War of the Rebellion: Serial 118 Page 0739 CORRESPONDENCE, ETC. - UNION.

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declaration will be ordered to join their proper commands as soon as practicable.

Very respectfully, your obedient servant,

W. T. HARTZ,

Captain and Assistant Adjutant-General.

OFFICE COMMISSARY-GENERAL OF PRISONERS, Washington, D. C., June 3, 1863.

W. P. WOOD,

Superintendent Old Capitol Prison, Washington, D. C.

SIR: I am directed by the commissary-general of prisoners to request you to furnish him with the number of citizens prisoners now at the Old Capitol Prison subject to discharge.

Very respectfully, your obedient servant,

W. T. HARTZ,

Captain and Assistant Adjutant-General.

GENERAL ORDERS,

HDQRS. DEPARTMENT OF THE OHIO, No. 90.

Cincinnati, Ohio, June 3, 1863.

The general commanding directs that General N. C. McLean, provost-marshal-general, at once institute an investigation into the cases of all citizen prisoners now confined in this department, and in all such cases as do not clearly show premeditated disloyalty on the part of the accused or when a desire is manifested to atone for past faults by future good conduct the prisoners will be released on taking the oath of allegiance and giving bonds for the strict observance thereof. The general commanding is convinced that a large majority of the men arrest have been missed by dishonest and designing politicians and he prefers to strike at the sources of the evil and allow those who have been led astray to return to their loyalty and allegiance if they have seen the folly and sin of opposing the Government.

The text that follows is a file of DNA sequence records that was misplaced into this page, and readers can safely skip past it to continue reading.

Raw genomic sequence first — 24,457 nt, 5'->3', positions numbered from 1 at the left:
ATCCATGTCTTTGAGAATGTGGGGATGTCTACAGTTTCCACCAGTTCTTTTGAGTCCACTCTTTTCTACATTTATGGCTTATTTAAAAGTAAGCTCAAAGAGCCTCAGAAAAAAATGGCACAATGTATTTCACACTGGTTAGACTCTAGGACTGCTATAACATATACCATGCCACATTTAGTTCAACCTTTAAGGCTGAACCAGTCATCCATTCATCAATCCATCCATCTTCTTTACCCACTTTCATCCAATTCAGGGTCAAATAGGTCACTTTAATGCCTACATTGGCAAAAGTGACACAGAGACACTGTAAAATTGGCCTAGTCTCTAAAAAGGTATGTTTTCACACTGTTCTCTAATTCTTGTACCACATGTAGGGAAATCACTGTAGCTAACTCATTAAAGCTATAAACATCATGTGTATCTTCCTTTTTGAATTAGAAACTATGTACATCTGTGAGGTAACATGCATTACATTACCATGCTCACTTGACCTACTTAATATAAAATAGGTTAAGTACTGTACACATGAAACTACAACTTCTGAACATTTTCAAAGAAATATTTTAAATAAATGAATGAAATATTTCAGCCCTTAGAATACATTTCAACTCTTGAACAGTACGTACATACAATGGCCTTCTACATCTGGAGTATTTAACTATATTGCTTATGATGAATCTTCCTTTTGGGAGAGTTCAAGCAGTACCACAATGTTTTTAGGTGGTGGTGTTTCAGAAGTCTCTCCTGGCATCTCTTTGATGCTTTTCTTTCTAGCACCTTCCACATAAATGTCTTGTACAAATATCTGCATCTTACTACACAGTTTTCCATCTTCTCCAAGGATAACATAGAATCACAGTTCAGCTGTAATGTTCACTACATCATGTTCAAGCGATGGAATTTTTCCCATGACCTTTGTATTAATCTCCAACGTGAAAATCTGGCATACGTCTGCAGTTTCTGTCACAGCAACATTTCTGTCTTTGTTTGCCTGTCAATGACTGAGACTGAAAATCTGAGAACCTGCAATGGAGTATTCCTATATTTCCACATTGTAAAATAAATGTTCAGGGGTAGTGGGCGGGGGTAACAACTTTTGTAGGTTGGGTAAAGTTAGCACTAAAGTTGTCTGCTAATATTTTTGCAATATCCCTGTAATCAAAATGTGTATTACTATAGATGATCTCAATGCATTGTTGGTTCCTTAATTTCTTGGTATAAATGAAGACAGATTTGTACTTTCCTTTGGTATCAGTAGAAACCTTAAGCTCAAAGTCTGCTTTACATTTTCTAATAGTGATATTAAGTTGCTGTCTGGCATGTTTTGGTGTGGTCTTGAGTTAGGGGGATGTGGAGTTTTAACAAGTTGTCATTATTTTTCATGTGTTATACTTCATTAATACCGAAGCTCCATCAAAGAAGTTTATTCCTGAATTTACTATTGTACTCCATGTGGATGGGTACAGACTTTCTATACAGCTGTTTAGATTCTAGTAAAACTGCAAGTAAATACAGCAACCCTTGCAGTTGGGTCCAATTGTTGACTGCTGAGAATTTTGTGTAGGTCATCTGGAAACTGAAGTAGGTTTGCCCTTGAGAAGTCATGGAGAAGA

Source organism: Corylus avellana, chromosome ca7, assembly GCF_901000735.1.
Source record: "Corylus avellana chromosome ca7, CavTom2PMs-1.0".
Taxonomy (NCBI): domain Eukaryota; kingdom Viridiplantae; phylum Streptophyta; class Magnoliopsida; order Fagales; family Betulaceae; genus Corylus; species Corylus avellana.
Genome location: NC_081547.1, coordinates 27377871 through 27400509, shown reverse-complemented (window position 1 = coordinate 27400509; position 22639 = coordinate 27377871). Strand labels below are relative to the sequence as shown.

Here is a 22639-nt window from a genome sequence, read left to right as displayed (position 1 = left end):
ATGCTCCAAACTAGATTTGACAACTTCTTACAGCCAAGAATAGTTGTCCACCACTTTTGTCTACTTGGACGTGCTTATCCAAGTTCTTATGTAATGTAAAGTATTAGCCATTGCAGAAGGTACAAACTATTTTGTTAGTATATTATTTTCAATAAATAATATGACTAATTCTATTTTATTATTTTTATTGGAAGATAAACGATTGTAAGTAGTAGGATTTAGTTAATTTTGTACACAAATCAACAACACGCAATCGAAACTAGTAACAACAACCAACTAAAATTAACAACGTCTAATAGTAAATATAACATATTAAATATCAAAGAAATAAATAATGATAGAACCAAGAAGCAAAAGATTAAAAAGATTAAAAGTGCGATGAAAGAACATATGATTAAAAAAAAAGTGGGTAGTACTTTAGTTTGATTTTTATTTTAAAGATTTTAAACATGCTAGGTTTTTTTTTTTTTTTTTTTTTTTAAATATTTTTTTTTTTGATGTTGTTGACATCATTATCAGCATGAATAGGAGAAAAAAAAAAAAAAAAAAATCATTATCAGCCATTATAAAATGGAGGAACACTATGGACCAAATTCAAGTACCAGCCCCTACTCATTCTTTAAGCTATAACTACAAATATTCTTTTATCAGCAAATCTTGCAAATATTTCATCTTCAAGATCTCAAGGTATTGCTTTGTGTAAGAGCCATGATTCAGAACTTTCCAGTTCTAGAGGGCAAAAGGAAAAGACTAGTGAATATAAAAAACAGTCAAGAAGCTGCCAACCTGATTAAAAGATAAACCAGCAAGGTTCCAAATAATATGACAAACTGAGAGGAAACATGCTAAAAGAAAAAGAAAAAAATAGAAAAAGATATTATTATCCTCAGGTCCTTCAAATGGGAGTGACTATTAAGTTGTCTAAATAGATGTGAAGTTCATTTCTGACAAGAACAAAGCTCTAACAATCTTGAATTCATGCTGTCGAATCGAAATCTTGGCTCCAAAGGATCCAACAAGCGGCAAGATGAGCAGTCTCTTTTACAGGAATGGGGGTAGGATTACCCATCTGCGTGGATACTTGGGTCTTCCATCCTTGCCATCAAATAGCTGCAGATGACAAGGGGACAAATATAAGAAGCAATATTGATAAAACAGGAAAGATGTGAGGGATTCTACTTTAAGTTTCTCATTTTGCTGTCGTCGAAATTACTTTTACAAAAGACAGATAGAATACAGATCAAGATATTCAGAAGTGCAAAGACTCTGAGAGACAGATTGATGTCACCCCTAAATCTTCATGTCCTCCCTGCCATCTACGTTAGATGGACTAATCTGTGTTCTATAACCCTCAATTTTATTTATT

The United States in striving to put down a rebellion unparalleled in history requires that every man at home or in the field shall each in his sphere be enlisted in the cause. The necessity demands a sacrifice from all. In responding to this call the devotion of the citizen soldier stands foremost and his sacrifice is greatest. He gives up all that is dear to the citizen - his home, his freedom of speech and action, the prospect of gain and often gives his life. He exacts no conditions, but surrenders himself wholly to his country as represented by the constituted authorities placed over him. But while he thus yields up his civic rights so entirely to his country he is none the less a citizen; he waives them temporarily to give greater efficiency to his efforts and looks forward to the time when, the authority of the Government restored, he shall again exercise the rights he has patriotically laid down. While the duties of a citizen are of a more peaceful and less exacting character he is none the less a soldier, and it becomes him to appreciate the grandeur and entireness of the devotion of his brethren in the field and to remember that he too has sacrifices to make; but the country's demand upon him is comparatively but small. The country demands from him no physical sacrifice, no personal hardships; it merely asks that he shall imitate the loyal example of the soldiers in the field so far as to abate somewhat of that freedom of